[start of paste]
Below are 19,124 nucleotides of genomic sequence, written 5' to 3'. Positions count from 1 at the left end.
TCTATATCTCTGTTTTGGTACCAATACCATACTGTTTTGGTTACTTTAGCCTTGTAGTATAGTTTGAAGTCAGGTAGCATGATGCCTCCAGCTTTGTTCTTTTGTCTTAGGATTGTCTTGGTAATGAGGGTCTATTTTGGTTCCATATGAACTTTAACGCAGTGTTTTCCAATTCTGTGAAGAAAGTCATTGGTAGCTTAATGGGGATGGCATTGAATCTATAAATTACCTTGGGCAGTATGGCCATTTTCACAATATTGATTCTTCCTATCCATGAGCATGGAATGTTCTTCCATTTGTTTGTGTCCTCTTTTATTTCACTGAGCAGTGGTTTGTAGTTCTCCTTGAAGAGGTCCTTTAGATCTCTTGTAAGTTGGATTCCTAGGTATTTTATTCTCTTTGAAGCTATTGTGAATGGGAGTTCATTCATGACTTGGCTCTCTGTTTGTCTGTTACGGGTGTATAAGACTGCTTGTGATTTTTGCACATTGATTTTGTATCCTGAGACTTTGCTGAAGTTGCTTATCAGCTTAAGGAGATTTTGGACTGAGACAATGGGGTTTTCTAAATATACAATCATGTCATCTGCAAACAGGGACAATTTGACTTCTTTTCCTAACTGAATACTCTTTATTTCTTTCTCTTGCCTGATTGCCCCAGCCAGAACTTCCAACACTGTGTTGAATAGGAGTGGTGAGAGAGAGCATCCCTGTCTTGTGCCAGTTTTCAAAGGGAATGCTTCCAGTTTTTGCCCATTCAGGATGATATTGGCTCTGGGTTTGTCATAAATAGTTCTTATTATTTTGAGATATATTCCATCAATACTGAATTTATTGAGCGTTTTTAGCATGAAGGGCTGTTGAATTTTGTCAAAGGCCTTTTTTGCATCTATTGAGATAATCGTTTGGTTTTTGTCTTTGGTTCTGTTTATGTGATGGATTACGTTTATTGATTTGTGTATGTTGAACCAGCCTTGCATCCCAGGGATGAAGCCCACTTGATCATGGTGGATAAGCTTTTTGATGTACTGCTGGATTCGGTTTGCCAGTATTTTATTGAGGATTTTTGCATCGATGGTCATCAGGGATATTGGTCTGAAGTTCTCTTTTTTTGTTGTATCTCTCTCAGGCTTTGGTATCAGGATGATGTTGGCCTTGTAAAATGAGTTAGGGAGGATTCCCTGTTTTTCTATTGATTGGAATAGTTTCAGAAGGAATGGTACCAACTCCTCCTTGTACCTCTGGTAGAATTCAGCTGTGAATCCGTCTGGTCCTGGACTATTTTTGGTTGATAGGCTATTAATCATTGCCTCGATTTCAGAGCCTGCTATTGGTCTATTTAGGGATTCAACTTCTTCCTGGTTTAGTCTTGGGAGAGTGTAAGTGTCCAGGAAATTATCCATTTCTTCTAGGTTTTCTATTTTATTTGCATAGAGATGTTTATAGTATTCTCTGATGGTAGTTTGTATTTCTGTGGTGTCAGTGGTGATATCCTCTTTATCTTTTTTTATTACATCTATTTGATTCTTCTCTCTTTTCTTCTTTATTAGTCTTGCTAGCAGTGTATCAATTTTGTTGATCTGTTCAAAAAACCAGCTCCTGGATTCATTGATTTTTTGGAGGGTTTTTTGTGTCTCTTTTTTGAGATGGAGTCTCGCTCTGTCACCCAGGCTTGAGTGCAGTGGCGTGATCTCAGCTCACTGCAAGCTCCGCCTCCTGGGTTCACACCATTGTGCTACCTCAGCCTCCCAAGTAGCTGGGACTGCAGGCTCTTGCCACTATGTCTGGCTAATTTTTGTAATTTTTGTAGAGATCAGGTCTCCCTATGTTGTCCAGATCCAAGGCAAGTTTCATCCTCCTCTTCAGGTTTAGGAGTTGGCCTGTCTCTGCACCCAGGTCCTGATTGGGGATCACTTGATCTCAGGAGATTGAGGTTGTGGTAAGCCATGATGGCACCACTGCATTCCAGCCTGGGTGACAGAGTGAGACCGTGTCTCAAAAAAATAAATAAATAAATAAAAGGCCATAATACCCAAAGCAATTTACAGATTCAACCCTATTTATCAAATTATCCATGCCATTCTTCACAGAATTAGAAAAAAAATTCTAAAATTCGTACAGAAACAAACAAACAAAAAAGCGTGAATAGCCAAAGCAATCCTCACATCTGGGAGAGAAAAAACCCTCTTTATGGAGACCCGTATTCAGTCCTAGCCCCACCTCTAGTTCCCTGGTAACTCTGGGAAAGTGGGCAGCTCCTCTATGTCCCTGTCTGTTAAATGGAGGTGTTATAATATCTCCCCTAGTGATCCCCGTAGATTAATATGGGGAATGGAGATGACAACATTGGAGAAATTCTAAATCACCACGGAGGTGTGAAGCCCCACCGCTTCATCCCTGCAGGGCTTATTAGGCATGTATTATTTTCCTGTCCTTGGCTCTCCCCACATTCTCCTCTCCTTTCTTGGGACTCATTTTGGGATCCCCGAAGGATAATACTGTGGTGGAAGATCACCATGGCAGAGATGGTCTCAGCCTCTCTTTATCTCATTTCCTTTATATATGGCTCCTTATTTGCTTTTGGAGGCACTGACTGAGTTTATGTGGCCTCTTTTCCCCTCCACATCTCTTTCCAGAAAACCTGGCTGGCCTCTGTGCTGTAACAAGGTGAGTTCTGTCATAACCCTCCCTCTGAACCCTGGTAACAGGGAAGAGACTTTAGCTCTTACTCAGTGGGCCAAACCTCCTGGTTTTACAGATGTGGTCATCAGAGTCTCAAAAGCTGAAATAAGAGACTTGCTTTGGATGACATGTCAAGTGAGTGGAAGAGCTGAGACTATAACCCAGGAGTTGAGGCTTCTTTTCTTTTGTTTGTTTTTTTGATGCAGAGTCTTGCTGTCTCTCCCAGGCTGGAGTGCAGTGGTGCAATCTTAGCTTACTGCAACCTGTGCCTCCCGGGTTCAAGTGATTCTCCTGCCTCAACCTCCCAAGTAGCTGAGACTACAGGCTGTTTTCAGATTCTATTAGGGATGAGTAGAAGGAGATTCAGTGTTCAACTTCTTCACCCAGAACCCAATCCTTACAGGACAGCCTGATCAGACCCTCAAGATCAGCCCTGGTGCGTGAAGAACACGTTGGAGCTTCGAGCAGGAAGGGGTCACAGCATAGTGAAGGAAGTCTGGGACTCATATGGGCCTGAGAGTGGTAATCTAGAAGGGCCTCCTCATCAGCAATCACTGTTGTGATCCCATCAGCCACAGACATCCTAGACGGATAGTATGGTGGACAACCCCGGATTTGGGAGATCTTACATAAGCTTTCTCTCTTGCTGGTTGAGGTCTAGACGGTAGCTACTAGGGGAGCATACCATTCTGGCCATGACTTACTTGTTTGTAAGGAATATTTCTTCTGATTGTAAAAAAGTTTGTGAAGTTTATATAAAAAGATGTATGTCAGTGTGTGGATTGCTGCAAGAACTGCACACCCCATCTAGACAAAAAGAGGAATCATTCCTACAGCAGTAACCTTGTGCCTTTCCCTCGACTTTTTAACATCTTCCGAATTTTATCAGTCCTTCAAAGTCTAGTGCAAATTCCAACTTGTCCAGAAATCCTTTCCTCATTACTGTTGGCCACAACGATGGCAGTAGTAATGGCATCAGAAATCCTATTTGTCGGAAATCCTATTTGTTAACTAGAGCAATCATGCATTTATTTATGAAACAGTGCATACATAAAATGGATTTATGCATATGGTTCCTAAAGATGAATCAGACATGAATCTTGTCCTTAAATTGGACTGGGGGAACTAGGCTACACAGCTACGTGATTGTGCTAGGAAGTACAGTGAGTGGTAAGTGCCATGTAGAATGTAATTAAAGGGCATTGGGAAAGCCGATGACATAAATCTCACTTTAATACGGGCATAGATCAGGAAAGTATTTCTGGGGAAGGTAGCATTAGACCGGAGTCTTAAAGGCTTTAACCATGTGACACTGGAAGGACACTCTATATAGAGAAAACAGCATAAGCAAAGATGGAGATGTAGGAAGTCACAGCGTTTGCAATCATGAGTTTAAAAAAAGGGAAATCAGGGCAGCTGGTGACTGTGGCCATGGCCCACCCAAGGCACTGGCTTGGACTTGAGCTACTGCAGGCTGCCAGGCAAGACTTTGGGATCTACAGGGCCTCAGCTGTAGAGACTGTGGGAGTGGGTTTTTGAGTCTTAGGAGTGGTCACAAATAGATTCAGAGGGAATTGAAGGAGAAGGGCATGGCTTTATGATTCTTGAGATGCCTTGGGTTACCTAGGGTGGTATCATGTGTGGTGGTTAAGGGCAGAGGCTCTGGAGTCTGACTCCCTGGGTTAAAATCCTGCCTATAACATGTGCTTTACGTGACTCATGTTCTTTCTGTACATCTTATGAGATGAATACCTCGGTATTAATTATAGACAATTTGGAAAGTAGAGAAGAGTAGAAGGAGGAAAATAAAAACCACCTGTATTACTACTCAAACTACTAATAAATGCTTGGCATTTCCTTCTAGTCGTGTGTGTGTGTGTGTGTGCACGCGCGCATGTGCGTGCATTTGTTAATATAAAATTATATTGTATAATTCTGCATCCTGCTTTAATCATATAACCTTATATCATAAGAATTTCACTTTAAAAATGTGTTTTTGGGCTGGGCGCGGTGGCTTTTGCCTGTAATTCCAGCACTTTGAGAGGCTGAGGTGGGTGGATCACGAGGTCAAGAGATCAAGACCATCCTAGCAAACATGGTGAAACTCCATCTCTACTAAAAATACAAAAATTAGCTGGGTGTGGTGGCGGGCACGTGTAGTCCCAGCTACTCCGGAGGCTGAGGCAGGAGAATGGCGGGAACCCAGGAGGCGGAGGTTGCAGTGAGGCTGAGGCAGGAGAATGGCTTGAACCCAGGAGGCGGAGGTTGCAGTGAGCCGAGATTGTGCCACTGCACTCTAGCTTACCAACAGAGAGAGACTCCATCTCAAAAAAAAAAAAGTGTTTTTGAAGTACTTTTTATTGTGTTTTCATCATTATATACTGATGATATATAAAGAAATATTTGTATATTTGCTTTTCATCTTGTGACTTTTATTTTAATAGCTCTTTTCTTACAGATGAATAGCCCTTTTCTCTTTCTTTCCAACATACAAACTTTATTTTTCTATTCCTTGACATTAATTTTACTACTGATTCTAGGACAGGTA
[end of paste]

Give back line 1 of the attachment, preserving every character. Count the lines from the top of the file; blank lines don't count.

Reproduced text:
Below are 19,124 nucleotides of genomic sequence, written 5' to 3'. Positions count from 1 at the left end.